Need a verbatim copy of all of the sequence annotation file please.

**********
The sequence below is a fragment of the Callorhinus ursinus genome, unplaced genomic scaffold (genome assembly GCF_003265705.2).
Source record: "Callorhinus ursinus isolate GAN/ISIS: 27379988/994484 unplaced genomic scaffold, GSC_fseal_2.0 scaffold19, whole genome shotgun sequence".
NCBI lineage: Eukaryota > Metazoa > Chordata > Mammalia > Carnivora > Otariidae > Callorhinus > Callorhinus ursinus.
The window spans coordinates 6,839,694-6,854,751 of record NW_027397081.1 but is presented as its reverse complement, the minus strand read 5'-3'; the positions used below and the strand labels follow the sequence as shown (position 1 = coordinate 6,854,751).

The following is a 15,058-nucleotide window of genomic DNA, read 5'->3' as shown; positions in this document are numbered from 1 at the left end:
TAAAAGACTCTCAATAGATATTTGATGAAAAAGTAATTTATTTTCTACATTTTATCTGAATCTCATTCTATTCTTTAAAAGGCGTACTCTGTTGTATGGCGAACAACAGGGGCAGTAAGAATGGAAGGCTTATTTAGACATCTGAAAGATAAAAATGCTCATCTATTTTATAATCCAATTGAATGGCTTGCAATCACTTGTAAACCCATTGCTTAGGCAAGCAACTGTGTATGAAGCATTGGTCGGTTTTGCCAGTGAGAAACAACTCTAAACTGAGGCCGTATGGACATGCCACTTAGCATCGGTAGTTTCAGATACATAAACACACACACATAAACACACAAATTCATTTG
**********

The sequence below is a fragment of the Callorhinus ursinus genome, unplaced genomic scaffold (genome assembly GCF_003265705.2).
Source record: "Callorhinus ursinus isolate GAN/ISIS: 27379988/994484 unplaced genomic scaffold, GSC_fseal_2.0 scaffold19, whole genome shotgun sequence".
NCBI lineage: Eukaryota > Metazoa > Chordata > Mammalia > Carnivora > Otariidae > Callorhinus > Callorhinus ursinus.
The window spans coordinates 6,839,694-6,854,751 of record NW_027397081.1 but is presented as its reverse complement, the minus strand read 5'-3'; the positions used below and the strand labels follow the sequence as shown (position 1 = coordinate 6,854,751).

The following is a 15,058-nucleotide window of genomic DNA, read 5'->3' as shown; positions in this document are numbered from 1 at the left end:
TAAAAGACTCTCAATAGATATTTGATGAAAAAGTAATTTATTTTCTACATTTTATCTGAATCTCATTCTATTCTTTAAAAGGCGTACTCTGTTGTATGGCGAACAACAGGGGCAGTAAGAATGGAAGGCTTATTTAGACATCTGAAAGATAAAAATGCTCATCTATTTTATAATCCAATTGAATGGCTTGCAATCACTTGTAAACCCATTGCTTAGGCAAGCAACTGTGTATGAAGCATTGGTCGGTTTTGCCAGTGAGAAACAACTCTAAACTGAGGCCGTATGGACATGCCACTTAGCATCGGTAGTTTCAGATACATAAACACACACACATAAACACACAAATTCATTTG